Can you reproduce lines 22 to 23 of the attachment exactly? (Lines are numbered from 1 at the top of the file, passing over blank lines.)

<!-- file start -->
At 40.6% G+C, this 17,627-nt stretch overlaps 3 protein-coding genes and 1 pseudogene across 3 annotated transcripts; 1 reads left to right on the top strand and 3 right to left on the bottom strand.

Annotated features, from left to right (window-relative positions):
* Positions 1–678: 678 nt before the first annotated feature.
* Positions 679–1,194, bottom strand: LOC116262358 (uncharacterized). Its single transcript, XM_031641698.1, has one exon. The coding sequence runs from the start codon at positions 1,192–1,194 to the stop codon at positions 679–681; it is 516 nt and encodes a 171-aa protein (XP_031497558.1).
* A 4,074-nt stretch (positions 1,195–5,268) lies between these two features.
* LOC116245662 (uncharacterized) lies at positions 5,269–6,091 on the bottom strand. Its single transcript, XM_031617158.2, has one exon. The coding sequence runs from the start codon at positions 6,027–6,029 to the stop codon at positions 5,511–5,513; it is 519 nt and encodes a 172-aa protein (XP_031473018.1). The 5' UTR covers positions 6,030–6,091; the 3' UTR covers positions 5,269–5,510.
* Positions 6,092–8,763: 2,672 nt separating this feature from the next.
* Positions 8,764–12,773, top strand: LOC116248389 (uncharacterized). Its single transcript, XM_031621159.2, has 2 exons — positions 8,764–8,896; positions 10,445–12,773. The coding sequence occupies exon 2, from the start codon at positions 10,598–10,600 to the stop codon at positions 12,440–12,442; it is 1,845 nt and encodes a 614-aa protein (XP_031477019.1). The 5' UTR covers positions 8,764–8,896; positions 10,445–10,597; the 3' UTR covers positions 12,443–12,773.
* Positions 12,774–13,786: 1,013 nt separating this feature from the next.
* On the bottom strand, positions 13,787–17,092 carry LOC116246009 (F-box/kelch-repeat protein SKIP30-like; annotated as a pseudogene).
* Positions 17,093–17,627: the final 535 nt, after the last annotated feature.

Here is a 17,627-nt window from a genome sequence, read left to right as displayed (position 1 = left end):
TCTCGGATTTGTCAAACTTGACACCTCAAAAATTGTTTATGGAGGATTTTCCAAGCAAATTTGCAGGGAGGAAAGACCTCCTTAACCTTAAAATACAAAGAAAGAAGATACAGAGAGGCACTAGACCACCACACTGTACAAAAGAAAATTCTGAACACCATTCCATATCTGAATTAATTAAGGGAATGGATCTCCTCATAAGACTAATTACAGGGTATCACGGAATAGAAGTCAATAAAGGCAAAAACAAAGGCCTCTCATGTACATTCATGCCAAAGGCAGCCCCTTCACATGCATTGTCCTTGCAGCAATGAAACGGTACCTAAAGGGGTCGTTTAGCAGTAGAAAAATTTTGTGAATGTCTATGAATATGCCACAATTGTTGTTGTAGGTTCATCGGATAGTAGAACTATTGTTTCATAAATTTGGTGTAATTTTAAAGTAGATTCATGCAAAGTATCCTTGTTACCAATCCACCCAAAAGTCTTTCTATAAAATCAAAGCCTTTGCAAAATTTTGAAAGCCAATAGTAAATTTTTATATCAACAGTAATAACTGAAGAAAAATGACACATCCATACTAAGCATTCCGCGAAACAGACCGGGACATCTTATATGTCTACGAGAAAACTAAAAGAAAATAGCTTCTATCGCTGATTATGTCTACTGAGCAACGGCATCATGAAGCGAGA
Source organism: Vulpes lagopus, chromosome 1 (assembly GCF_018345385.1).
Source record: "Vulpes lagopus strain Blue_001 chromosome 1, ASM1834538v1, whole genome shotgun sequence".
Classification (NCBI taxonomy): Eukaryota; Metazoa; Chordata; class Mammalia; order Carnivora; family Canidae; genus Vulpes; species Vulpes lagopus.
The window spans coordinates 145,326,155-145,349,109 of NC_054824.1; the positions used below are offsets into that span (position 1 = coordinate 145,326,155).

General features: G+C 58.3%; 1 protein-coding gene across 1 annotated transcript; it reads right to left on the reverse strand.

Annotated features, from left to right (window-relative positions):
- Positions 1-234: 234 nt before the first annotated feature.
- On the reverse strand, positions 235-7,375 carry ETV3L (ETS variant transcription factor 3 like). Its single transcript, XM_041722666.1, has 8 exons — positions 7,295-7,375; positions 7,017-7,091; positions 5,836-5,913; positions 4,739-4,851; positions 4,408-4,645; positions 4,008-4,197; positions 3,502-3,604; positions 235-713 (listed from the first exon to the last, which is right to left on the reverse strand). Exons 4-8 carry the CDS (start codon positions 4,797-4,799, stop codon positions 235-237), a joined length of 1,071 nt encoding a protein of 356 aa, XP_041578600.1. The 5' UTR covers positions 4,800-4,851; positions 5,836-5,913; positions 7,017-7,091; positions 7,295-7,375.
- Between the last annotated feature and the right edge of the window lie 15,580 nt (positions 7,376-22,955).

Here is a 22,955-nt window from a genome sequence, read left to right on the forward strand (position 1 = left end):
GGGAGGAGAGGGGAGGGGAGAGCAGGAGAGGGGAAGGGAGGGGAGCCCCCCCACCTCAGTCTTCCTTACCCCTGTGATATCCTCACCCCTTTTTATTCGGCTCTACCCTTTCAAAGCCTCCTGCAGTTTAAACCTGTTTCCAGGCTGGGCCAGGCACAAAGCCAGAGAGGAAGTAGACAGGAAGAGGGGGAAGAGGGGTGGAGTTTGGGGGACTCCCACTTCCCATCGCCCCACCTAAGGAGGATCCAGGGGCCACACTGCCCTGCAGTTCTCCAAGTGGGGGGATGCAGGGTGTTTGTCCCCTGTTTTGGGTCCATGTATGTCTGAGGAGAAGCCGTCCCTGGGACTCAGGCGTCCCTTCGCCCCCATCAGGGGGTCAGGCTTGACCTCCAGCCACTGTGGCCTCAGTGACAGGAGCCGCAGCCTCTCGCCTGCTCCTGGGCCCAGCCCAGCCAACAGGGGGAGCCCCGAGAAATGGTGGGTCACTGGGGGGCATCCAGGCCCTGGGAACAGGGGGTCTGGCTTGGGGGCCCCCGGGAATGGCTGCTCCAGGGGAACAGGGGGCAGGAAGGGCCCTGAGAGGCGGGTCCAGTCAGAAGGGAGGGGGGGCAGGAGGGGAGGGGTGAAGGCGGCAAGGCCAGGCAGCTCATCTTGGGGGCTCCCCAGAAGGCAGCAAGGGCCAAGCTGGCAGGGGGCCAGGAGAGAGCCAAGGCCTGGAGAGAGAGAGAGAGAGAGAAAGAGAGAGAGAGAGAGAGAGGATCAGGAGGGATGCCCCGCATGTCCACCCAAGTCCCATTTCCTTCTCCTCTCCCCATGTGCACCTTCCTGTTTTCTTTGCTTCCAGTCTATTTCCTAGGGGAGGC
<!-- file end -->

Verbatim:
- Between the last annotated feature and the right edge of the window lie 15,580 nt (positions 7,376-22,955).

Here is a 22,955-nt window from a genome sequence, read left to right on the forward strand (position 1 = left end):